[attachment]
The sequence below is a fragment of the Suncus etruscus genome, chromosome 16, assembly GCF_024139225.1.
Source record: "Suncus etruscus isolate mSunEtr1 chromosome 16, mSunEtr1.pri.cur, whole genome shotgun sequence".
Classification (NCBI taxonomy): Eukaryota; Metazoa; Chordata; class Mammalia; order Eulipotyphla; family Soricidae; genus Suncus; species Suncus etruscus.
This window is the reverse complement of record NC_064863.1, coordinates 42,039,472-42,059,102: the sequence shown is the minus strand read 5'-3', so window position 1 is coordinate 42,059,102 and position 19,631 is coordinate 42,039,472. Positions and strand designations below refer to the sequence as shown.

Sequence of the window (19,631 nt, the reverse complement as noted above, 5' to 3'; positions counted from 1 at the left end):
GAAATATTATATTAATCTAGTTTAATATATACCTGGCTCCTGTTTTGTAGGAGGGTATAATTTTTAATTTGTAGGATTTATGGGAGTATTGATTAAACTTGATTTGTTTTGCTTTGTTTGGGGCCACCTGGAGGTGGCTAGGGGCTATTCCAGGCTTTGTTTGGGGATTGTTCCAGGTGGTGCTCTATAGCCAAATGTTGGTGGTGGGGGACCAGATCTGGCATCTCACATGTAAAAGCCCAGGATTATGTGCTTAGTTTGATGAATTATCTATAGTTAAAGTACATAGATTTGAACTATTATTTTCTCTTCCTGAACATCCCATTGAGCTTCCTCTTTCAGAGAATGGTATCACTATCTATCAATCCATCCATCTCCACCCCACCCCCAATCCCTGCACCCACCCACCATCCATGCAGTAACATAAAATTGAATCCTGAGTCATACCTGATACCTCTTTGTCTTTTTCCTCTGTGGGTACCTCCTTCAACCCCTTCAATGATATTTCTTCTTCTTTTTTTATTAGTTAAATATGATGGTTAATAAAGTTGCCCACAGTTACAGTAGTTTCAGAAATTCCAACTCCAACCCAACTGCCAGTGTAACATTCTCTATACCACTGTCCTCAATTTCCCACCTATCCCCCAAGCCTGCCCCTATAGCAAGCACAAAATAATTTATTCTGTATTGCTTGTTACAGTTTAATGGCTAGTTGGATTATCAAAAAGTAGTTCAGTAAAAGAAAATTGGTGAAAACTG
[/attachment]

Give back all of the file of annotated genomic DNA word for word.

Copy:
The sequence below is a fragment of the Suncus etruscus genome, chromosome 16, assembly GCF_024139225.1.
Source record: "Suncus etruscus isolate mSunEtr1 chromosome 16, mSunEtr1.pri.cur, whole genome shotgun sequence".
Classification (NCBI taxonomy): Eukaryota; Metazoa; Chordata; class Mammalia; order Eulipotyphla; family Soricidae; genus Suncus; species Suncus etruscus.
This window is the reverse complement of record NC_064863.1, coordinates 42,039,472-42,059,102: the sequence shown is the minus strand read 5'-3', so window position 1 is coordinate 42,059,102 and position 19,631 is coordinate 42,039,472. Positions and strand designations below refer to the sequence as shown.

Sequence of the window (19,631 nt, the reverse complement as noted above, 5' to 3'; positions counted from 1 at the left end):
GAAATATTATATTAATCTAGTTTAATATATACCTGGCTCCTGTTTTGTAGGAGGGTATAATTTTTAATTTGTAGGATTTATGGGAGTATTGATTAAACTTGATTTGTTTTGCTTTGTTTGGGGCCACCTGGAGGTGGCTAGGGGCTATTCCAGGCTTTGTTTGGGGATTGTTCCAGGTGGTGCTCTATAGCCAAATGTTGGTGGTGGGGGACCAGATCTGGCATCTCACATGTAAAAGCCCAGGATTATGTGCTTAGTTTGATGAATTATCTATAGTTAAAGTACATAGATTTGAACTATTATTTTCTCTTCCTGAACATCCCATTGAGCTTCCTCTTTCAGAGAATGGTATCACTATCTATCAATCCATCCATCTCCACCCCACCCCCAATCCCTGCACCCACCCACCATCCATGCAGTAACATAAAATTGAATCCTGAGTCATACCTGATACCTCTTTGTCTTTTTCCTCTGTGGGTACCTCCTTCAACCCCTTCAATGATATTTCTTCTTCTTTTTTTATTAGTTAAATATGATGGTTAATAAAGTTGCCCACAGTTACAGTAGTTTCAGAAATTCCAACTCCAACCCAACTGCCAGTGTAACATTCTCTATACCACTGTCCTCAATTTCCCACCTATCCCCCAAGCCTGCCCCTATAGCAAGCACAAAATAATTTATTCTGTATTGCTTGTTACAGTTTAATGGCTAGTTGGATTATCAAAAAGTAGTTCAGTAAAAGAAAATTGGTGAAAACTG